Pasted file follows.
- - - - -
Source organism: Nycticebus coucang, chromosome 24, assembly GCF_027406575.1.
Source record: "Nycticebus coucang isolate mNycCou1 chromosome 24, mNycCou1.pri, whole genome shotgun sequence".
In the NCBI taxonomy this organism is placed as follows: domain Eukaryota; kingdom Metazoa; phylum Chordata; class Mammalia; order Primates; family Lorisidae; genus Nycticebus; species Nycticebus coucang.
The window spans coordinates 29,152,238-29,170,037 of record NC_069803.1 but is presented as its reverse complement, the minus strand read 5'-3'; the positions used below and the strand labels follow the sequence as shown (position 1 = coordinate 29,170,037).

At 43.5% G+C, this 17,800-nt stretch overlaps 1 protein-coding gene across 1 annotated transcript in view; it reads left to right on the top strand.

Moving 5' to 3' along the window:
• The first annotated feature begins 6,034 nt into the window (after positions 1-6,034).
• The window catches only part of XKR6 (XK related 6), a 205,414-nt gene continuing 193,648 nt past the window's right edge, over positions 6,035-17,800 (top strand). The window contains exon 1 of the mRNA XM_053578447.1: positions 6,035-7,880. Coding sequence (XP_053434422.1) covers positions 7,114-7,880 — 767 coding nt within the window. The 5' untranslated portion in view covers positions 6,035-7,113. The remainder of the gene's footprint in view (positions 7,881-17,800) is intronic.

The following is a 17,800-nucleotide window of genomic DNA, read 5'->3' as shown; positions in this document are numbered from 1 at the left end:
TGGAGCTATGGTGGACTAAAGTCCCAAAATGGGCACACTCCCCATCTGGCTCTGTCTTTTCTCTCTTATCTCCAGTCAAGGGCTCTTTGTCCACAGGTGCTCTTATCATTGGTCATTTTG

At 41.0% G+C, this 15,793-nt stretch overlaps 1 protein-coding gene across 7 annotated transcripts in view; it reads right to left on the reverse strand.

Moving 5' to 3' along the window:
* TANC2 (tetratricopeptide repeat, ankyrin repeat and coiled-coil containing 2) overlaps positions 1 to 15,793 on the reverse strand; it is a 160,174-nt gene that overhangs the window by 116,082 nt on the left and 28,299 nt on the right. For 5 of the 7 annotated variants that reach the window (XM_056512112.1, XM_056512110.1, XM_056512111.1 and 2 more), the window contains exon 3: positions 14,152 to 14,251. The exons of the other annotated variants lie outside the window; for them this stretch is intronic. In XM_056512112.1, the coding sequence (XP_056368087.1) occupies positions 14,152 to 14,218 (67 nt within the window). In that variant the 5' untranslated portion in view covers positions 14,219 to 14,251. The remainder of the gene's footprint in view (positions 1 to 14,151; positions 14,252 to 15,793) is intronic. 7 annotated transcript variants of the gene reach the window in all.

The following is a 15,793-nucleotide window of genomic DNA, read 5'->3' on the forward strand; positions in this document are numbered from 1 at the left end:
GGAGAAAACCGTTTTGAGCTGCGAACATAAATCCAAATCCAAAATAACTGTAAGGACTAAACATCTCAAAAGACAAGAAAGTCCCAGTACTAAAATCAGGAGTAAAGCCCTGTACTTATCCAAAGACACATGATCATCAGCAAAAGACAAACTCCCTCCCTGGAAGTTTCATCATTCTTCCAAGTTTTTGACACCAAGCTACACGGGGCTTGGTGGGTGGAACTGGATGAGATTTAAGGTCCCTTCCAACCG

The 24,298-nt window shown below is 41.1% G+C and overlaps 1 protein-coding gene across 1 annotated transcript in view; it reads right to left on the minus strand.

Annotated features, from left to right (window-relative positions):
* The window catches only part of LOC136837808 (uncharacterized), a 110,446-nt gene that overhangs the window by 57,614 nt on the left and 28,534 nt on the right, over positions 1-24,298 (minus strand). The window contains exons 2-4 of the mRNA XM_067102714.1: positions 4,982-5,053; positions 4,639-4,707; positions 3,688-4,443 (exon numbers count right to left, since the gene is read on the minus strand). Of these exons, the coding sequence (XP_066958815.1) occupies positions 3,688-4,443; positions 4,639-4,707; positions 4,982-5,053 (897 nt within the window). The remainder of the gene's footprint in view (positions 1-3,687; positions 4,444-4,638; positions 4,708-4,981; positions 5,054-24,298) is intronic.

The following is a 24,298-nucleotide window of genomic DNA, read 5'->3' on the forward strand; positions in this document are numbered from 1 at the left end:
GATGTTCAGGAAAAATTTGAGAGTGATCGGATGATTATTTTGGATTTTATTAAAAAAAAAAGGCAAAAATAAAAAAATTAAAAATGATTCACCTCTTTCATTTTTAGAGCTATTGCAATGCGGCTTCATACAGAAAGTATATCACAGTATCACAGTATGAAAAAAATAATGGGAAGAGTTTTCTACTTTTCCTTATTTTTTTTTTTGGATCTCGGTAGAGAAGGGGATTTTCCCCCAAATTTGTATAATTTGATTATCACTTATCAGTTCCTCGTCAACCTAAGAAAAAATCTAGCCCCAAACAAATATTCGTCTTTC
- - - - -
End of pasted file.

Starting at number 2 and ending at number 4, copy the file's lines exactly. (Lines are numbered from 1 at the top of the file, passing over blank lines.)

Source record: "Nycticebus coucang isolate mNycCou1 chromosome 24, mNycCou1.pri, whole genome shotgun sequence".
In the NCBI taxonomy this organism is placed as follows: domain Eukaryota; kingdom Metazoa; phylum Chordata; class Mammalia; order Primates; family Lorisidae; genus Nycticebus; species Nycticebus coucang.
The window spans coordinates 29,152,238-29,170,037 of record NC_069803.1 but is presented as its reverse complement, the minus strand read 5'-3'; the positions used below and the strand labels follow the sequence as shown (position 1 = coordinate 29,170,037).